This automated lab went from conception to bio-validation in nine months, so it was important to have a SCADA platform that could scale quickly. Commissioning occurred seven days per week, so redundant Ignition servers allowed the facility to achieve nearly 100% SCADA uptime. Ignition’s responsibilities included connecting more than 40 work cells (each with their own PLC, lab equipment, robot, and vision inspection systems), providing real-time dashboards for production data, connecting PLCs to lab equipment with a consistent interface, and reliably storing event data for the lab.

Project Information

Created By:   DMC

DMC is a project-based engineering consulting firm focused on software development and control systems. DMC develops and implements solutions for a wide range of industries using a variety of technologies and platforms. Since 1996, DMC has succeeded in helping hundreds of clients increase efficiency and productivity by delivering cutting-edge solutions worldwide. DMC excels at helping clients automate processes. The company provides software development, engineering, and control system solutions.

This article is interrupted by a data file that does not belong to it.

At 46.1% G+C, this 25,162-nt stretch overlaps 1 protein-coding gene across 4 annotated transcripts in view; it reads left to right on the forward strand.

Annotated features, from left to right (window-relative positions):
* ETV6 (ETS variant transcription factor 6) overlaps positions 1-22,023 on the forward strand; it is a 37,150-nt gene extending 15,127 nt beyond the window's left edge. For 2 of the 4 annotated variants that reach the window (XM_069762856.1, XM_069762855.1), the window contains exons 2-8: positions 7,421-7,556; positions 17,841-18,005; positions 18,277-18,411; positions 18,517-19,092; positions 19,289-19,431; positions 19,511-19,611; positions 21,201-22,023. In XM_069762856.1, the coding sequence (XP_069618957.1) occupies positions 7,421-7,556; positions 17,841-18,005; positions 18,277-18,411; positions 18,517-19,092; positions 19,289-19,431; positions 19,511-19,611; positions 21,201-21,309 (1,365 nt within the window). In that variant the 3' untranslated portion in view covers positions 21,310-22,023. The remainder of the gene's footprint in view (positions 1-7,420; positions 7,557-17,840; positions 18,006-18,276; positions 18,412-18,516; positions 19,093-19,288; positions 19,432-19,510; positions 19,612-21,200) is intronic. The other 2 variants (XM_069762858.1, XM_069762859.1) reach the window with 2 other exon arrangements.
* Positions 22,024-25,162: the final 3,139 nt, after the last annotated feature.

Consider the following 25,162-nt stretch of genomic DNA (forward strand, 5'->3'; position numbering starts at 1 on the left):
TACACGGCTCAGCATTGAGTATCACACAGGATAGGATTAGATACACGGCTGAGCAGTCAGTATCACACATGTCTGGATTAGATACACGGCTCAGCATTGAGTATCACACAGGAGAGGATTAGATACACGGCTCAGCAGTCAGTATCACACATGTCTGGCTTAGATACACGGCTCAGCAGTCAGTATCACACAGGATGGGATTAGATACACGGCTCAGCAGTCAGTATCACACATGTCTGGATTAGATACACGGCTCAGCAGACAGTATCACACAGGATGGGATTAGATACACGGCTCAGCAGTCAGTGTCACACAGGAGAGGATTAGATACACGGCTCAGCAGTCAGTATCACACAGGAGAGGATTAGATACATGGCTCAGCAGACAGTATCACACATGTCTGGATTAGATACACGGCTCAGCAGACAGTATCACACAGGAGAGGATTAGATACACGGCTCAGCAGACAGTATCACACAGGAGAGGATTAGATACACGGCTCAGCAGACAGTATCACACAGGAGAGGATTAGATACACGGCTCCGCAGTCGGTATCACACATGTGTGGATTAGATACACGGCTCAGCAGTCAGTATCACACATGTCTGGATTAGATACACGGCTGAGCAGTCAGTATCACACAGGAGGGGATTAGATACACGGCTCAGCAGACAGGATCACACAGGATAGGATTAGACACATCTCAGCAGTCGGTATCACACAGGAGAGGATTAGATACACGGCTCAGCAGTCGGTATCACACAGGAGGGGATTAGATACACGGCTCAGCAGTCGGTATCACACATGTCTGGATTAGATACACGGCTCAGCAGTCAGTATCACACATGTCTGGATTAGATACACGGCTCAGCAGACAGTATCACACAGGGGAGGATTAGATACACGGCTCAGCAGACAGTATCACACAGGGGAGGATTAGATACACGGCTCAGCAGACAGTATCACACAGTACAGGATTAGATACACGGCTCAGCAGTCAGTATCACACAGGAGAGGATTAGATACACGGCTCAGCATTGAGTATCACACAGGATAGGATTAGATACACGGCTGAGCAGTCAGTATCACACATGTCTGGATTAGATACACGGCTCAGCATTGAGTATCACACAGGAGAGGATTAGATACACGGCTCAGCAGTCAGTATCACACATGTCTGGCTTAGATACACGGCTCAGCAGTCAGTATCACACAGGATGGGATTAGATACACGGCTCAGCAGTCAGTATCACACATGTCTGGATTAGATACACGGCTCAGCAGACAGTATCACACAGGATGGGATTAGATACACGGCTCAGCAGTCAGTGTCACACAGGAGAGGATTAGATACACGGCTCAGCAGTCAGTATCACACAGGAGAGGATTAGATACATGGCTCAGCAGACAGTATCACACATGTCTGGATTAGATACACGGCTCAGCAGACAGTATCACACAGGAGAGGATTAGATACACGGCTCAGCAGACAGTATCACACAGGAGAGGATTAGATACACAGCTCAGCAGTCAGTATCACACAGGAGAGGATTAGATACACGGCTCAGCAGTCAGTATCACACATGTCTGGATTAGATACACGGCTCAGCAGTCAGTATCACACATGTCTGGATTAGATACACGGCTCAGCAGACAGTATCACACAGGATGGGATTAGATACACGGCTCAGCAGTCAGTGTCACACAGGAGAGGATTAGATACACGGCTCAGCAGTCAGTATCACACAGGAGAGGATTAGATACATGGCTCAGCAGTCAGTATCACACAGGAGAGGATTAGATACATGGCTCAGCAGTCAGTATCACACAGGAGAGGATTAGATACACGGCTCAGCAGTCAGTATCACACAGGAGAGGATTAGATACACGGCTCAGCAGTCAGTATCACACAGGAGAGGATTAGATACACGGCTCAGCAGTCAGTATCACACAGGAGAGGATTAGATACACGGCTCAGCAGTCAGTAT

Project For:   Ginkgo Bioworks

Ginkgo Bioworks sees the potential for biology to transform all industries. Working with its partners and a growing ecosystem, the company designs custom organisms that bring new products to life for countless applications. Ginkgo Bioworks is also developing large-scale testing capacity for Concentric by Ginkgo with next-generation sequencing (NGS), which allows it to read, process, and analyze many DNA and RNA samples in parallel on one machine.

Posted on October 1, 2021